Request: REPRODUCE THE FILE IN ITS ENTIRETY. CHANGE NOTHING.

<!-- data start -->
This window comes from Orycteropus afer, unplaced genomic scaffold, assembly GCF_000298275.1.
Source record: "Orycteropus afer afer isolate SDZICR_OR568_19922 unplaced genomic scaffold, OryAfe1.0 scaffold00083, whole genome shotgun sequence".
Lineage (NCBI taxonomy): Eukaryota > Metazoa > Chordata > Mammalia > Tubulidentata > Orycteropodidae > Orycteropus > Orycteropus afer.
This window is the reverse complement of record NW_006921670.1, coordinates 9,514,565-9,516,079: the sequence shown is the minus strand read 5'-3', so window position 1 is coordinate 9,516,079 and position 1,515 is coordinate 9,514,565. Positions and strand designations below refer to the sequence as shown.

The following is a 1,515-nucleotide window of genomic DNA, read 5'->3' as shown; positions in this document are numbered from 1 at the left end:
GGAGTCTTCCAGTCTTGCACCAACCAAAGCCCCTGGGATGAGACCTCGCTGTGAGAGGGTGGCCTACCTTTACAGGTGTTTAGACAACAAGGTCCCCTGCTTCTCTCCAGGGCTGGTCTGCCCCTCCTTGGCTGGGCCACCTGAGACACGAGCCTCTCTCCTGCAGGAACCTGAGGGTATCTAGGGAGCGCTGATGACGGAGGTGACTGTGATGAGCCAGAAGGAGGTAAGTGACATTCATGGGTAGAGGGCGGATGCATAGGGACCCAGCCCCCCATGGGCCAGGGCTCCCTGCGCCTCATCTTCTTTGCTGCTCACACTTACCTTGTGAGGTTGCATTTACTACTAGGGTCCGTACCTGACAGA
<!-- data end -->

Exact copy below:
This window comes from Orycteropus afer, unplaced genomic scaffold, assembly GCF_000298275.1.
Source record: "Orycteropus afer afer isolate SDZICR_OR568_19922 unplaced genomic scaffold, OryAfe1.0 scaffold00083, whole genome shotgun sequence".
Lineage (NCBI taxonomy): Eukaryota > Metazoa > Chordata > Mammalia > Tubulidentata > Orycteropodidae > Orycteropus > Orycteropus afer.
This window is the reverse complement of record NW_006921670.1, coordinates 9,514,565-9,516,079: the sequence shown is the minus strand read 5'-3', so window position 1 is coordinate 9,516,079 and position 1,515 is coordinate 9,514,565. Positions and strand designations below refer to the sequence as shown.

The following is a 1,515-nucleotide window of genomic DNA, read 5'->3' as shown; positions in this document are numbered from 1 at the left end:
GGAGTCTTCCAGTCTTGCACCAACCAAAGCCCCTGGGATGAGACCTCGCTGTGAGAGGGTGGCCTACCTTTACAGGTGTTTAGACAACAAGGTCCCCTGCTTCTCTCCAGGGCTGGTCTGCCCCTCCTTGGCTGGGCCACCTGAGACACGAGCCTCTCTCCTGCAGGAACCTGAGGGTATCTAGGGAGCGCTGATGACGGAGGTGACTGTGATGAGCCAGAAGGAGGTAAGTGACATTCATGGGTAGAGGGCGGATGCATAGGGACCCAGCCCCCCATGGGCCAGGGCTCCCTGCGCCTCATCTTCTTTGCTGCTCACACTTACCTTGTGAGGTTGCATTTACTACTAGGGTCCGTACCTGACAGA